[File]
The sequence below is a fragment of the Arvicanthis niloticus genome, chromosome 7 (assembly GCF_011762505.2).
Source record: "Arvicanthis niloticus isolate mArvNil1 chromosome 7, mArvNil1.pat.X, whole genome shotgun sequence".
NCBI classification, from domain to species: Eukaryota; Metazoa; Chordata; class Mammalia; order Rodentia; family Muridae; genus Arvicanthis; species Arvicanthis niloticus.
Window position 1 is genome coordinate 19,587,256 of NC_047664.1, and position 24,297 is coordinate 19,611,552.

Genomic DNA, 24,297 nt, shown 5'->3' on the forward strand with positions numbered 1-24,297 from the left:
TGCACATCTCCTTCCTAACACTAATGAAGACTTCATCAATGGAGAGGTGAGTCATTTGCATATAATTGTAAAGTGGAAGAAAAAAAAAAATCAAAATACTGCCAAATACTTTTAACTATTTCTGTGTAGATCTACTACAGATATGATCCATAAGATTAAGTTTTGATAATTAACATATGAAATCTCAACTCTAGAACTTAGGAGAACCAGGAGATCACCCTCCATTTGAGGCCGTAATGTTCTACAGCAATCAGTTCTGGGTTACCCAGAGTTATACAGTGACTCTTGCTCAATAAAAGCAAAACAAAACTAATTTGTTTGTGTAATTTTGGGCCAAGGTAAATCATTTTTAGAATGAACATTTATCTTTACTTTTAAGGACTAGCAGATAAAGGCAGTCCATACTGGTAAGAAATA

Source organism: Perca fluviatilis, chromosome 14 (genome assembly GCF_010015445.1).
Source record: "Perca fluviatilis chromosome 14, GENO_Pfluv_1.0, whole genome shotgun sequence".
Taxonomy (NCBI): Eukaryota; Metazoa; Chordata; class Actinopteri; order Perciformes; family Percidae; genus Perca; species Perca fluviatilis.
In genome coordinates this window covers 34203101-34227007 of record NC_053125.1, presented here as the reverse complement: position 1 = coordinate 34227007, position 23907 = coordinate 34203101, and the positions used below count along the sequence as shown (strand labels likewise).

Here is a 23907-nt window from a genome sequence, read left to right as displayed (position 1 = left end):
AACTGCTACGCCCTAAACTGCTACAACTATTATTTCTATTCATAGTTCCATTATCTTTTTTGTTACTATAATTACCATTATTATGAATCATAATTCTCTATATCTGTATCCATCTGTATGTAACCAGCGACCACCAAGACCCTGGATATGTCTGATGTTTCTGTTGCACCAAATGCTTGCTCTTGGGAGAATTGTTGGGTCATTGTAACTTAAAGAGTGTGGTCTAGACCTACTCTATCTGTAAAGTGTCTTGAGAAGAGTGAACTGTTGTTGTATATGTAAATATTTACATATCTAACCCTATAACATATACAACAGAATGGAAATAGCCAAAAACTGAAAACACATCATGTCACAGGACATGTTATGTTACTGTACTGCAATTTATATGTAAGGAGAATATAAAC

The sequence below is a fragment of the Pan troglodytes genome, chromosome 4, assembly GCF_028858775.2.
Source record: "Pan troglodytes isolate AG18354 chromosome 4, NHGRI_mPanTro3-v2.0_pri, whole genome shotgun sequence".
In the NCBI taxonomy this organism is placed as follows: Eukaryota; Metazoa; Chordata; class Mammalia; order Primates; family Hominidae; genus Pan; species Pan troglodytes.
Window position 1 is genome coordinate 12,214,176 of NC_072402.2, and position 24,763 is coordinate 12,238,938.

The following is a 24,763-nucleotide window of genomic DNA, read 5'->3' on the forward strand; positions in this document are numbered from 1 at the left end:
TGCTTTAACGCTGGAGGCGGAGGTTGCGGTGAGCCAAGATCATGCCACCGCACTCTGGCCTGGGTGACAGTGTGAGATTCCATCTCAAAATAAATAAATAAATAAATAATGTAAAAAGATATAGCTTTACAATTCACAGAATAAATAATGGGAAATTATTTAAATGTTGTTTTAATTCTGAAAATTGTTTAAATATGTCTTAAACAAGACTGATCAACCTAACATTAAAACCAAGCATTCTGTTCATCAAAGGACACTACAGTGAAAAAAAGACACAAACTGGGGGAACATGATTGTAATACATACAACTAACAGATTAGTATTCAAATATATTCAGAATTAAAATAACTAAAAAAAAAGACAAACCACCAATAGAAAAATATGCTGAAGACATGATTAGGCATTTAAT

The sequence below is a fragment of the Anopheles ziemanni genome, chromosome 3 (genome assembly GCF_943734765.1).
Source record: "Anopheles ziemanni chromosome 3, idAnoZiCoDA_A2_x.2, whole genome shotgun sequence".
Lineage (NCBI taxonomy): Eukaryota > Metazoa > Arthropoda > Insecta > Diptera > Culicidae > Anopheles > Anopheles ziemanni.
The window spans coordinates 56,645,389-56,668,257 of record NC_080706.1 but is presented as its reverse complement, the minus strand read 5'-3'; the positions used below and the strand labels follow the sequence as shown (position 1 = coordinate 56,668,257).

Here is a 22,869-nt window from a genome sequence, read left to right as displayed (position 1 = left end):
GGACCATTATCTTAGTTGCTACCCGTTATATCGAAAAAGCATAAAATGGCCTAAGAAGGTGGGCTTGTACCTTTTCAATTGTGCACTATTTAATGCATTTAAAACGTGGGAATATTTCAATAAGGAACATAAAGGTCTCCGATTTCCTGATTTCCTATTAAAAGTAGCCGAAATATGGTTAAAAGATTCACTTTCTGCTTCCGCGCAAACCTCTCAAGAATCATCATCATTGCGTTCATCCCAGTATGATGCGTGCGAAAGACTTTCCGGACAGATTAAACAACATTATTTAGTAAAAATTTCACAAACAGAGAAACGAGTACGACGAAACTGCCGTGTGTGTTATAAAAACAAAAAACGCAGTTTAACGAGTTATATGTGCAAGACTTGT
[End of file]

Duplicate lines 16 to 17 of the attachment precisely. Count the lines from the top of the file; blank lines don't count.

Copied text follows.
Window position 1 is genome coordinate 12,214,176 of NC_072402.2, and position 24,763 is coordinate 12,238,938.

The following is a 24,763-nucleotide window of genomic DNA, read 5'->3' on the forward strand; positions in this document are numbered from 1 at the left end: